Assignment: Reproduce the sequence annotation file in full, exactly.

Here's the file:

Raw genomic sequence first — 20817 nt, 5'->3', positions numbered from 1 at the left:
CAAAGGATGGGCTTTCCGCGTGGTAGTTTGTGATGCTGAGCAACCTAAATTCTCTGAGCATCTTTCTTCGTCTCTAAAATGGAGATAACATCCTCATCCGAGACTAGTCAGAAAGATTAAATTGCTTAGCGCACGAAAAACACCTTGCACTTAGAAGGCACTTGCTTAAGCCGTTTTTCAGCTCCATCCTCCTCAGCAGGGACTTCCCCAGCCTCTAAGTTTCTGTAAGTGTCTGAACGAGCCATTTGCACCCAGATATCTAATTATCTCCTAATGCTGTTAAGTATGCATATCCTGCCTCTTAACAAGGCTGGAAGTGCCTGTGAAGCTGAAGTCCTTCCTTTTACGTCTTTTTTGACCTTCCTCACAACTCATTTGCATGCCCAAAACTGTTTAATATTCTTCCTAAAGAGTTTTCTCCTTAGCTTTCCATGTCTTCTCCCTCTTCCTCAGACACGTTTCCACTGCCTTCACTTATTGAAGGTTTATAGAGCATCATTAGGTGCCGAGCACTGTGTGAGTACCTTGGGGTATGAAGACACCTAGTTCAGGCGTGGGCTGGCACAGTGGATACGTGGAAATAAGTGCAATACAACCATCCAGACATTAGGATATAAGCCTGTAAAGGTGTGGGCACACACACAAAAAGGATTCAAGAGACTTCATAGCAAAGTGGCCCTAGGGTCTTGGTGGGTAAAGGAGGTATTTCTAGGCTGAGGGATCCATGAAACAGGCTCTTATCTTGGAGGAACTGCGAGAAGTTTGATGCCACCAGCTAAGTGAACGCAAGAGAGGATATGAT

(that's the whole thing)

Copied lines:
Raw genomic sequence first — 20817 nt, 5'->3', positions numbered from 1 at the left:
CAAAGGATGGGCTTTCCGCGTGGTAGTTTGTGATGCTGAGCAACCTAAATTCTCTGAGCATCTTTCTTCGTCTCTAAAATGGAGATAACATCCTCATCCGAGACTAGTCAGAAAGATTAAATTGCTTAGCGCACGAAAAACACCTTGCACTTAGAAGGCACTTGCTTAAGCCGTTTTTCAGCTCCATCCTCCTCAGCAGGGACTTCCCCAGCCTCTAAGTTTCTGTAAGTGTCTGAACGAGCCATTTGCACCCAGATATCTAATTATCTCCTAATGCTGTTAAGTATGCATATCCTGCCTCTTAACAAGGCTGGAAGTGCCTGTGAAGCTGAAGTCCTTCCTTTTACGTCTTTTTTGACCTTCCTCACAACTCATTTGCATGCCCAAAACTGTTTAATATTCTTCCTAAAGAGTTTTCTCCTTAGCTTTCCATGTCTTCTCCCTCTTCCTCAGACACGTTTCCACTGCCTTCACTTATTGAAGGTTTATAGAGCATCATTAGGTGCCGAGCACTGTGTGAGTACCTTGGGGTATGAAGACACCTAGTTCAGGCGTGGGCTGGCACAGTGGATACGTGGAAATAAGTGCAATACAACCATCCAGACATTAGGATATAAGCCTGTAAAGGTGTGGGCACACACACAAAAAGGATTCAAGAGACTTCATAGCAAAGTGGCCCTAGGGTCTTGGTGGGTAAAGGAGGTATTTCTAGGCTGAGGGATCCATGAAACAGGCTCTTATCTTGGAGGAACTGCGAGAAGTTTGATGCCACCAGCTAAGTGAACGCAAGAGAGGATATGAT